Sexually transmitted infections

Gonorrhoea is among the three most common sexually transmitted infections, and its resistance to antibiotics is rapidly spreading. There is now only one remaining last-resort treatment for gonorrhoea. If we continue down the current path, this treatable disease may become untreatable. GARDP is acting now to develop a new antibiotic for gonorrhoea infection in patients with limited treatment options.

Programme goals

Anonymous Man Sitting Down Using Cell Phone At Doctor's Waiting
Goal 1

A new, accessible treatment for gonorrhoea, a disease that affects 82 million people globally each year.

Zoliflodacin Topline 20231101 1
Goal 2

Explore different interventions for STIs, in line with GARDP’s 2024-2028 Strategy.

“To keep pace with the inevitable emergence of drug resistance to the few treatments currently available, we must invest now in developing new antibiotics, researching further existing antibiotic regimens, and accelerating equitable antibiotic access.”


– Alison Luckey, Medical Lead for Sexually ​Transmitted Infections programme​

Closure Insein Clinic, Yangon Myanmar Minzayar Oo June 2019

Current project

Zoliflodacin drug development project

In 2017, GARDP partnered with Entasis Therapeutics Limited, now an affiliate of Innoviva Specialty Therapeutics, to develop an antibiotic, zoliflodacin, to treat uncomplicated gonorrhoea infection in patients. The global phase 3 pivotal registration trial was carried out between 2019 and 2023 at 16 sites across five countries (Belgium, Netherlands, South Africa, Thailand and the US).


A total of 930 patients with uncomplicated gonorrhoea were recruited and randomised in the phase 3 study, making it the largest clinical trial ever conducted for a new treatment against gonorrhoea infection. It is the first antibiotic trial led and sponsored by a non-profit like GARDP.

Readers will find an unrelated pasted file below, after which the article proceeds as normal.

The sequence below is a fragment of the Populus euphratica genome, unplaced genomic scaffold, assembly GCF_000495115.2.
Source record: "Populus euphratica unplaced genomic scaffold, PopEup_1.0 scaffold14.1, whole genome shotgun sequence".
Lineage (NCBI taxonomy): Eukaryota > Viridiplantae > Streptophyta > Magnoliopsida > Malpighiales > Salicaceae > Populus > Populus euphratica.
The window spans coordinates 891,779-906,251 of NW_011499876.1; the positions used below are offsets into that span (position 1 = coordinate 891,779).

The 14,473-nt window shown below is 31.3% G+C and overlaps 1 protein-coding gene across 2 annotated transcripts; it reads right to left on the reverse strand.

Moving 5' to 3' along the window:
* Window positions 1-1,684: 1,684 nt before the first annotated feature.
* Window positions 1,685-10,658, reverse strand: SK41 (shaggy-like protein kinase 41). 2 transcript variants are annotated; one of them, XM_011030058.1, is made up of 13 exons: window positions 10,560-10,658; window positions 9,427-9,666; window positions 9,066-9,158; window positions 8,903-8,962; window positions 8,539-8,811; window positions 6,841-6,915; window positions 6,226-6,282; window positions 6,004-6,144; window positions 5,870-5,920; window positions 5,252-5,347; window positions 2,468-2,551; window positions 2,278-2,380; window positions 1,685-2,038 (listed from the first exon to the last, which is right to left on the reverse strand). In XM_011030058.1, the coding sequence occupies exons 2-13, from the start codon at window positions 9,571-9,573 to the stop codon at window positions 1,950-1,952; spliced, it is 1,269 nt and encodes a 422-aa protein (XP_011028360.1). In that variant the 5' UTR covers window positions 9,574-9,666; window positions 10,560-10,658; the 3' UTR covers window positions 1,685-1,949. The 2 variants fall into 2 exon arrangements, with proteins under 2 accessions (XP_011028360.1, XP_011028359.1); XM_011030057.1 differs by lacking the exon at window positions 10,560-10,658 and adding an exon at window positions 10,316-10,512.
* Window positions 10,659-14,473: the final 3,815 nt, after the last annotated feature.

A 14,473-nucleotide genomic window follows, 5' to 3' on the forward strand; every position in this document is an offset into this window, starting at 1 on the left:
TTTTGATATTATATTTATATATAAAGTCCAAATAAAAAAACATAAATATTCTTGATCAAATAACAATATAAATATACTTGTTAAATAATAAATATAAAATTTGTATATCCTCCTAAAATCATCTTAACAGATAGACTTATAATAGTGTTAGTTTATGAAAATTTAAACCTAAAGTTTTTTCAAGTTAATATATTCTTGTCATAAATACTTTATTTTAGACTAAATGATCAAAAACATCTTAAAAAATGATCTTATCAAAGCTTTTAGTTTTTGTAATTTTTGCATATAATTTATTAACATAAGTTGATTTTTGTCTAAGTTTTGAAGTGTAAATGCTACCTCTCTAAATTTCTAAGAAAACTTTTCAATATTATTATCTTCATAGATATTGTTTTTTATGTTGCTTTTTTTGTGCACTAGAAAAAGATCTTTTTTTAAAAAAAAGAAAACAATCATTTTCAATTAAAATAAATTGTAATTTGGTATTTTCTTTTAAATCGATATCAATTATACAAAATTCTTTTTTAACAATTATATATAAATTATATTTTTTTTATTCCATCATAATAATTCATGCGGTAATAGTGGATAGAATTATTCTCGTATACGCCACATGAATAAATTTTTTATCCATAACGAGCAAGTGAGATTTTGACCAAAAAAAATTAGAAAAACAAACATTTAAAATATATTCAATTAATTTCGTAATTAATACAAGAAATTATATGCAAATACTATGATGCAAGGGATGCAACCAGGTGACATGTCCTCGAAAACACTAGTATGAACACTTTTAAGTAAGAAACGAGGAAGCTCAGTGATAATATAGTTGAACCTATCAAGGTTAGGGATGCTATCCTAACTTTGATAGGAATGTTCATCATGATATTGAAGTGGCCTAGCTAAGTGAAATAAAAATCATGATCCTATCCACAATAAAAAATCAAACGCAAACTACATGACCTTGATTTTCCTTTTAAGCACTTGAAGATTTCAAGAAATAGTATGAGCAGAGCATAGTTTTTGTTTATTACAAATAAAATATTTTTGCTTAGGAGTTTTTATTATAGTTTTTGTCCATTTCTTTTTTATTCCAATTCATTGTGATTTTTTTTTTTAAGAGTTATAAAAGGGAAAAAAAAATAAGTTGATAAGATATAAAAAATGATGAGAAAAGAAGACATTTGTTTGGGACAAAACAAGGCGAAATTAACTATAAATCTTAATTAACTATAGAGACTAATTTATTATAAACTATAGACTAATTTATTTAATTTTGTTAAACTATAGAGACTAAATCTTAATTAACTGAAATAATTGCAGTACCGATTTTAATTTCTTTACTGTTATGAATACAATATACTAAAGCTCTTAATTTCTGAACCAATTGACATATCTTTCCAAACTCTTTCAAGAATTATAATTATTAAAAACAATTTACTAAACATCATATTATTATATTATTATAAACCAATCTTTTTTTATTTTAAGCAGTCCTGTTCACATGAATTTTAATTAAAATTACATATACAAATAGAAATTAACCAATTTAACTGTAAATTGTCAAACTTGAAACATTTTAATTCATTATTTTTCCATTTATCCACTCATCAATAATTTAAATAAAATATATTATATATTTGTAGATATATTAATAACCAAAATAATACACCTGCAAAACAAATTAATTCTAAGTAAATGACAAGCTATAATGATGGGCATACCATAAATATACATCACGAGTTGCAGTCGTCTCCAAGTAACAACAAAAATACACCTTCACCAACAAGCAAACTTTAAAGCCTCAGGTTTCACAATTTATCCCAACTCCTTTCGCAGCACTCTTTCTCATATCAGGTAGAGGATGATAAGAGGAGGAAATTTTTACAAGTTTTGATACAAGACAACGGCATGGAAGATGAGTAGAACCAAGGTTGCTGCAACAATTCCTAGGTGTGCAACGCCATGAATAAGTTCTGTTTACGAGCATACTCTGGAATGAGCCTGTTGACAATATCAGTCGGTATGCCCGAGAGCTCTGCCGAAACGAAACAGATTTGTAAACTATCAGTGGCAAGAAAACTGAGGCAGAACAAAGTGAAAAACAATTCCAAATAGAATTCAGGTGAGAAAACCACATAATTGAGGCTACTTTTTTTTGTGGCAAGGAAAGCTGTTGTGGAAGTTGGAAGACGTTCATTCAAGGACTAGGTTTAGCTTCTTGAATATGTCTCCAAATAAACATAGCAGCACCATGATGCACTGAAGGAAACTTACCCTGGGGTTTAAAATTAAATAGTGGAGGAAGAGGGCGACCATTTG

In November 2023, the positive results of the pivotal phase 3 trial were announced. A single dose of oral zoliflodacin was found to meet the primary endpoint when compared against the combination of injectable ceftriaxone and oral azithromycin, a current international standard of care.

As a first-in-class drug, zoliflodacin has a new, unique mechanism of action. It is conveniently administered orally—rather than injected like the current standard treatment. An oral treatment like zoliflodacin also has the potential advantage of being used to treat sexual partners who do not always seek clinical care.


Under the collaboration agreement, GARDP has the rights to register and commercialize zoliflodacin upon approval in more than three-quarters of countries worldwide, including all low-income countries, most middle-income countries and several high-income countries.

Key milestones

  • SIGNED collaboration agreement with Entasis to develop and register zoliflodacin, with the goal to provide access to patients who suffer from drug-resistant gonorrhoea in low- and middle-income countries
  • ENROLLING patients at all sites in phase 3 trial of zoliflodacin
  • COMPLETED manufacturing of the three batches of zoliflodacin for new drug registration
  • SIGNED Memorandum of understanding with Dr Reddy’s Laboratories and Aurigene Pharmaceutical Services Limited (APSL) in India, as well as with the Thailand Ministry of Public Health, to work toward improving access to zoliflodacin upon approval
  • COMPLETED prevalence study of sexually transmitted infections, including gonorrhoea, in Kenya (results forthcoming)
  • COMPLETED recruitment for global phase 3 trial of zoliflodacin
  • COMPLETED pivotal phase 3 trial
  • ANNOUNCED topline data for phase 3 trial
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About gonorrhoea

About gonorrhoea

Gonorrhoea is a widespread sexually transmitted infection that is treatable in most cases with antibiotics. However, resistant strains of Neisseria gonorrhoeae, the bacteria responsible for gonorrhoea, are on the rise all around the world, including in early 2022 three new cases of “super-gonorrhoea” in the UK alone. The World Health Organization has thus labelled Neisseria gonorrhoeae a priority pathogen in urgent need of new treatments.


If left untreated or when untreatable, gonorrhoea can cause serious, lifelong consequences in men and women, and can amplify the spread of HIV in high-prevalence settings. 

The disease disproportionately harms women, who often fail to show early symptoms and thus do not seek treatment. When left untreated in women, gonorrhoea can lead to pelvic inflammatory disease that elevates the risk of complications in pregnancy, including the likelihood of ectopic pregnancies and infertility. During birth, gonorrhoea can be transmitted to babies, who in turn may have health problems like gonococcal conjunctivitis and skin infections.

On the trail of a new gonorrhoea treatment

Staying one step ahead of the bug

Learn more

Learn more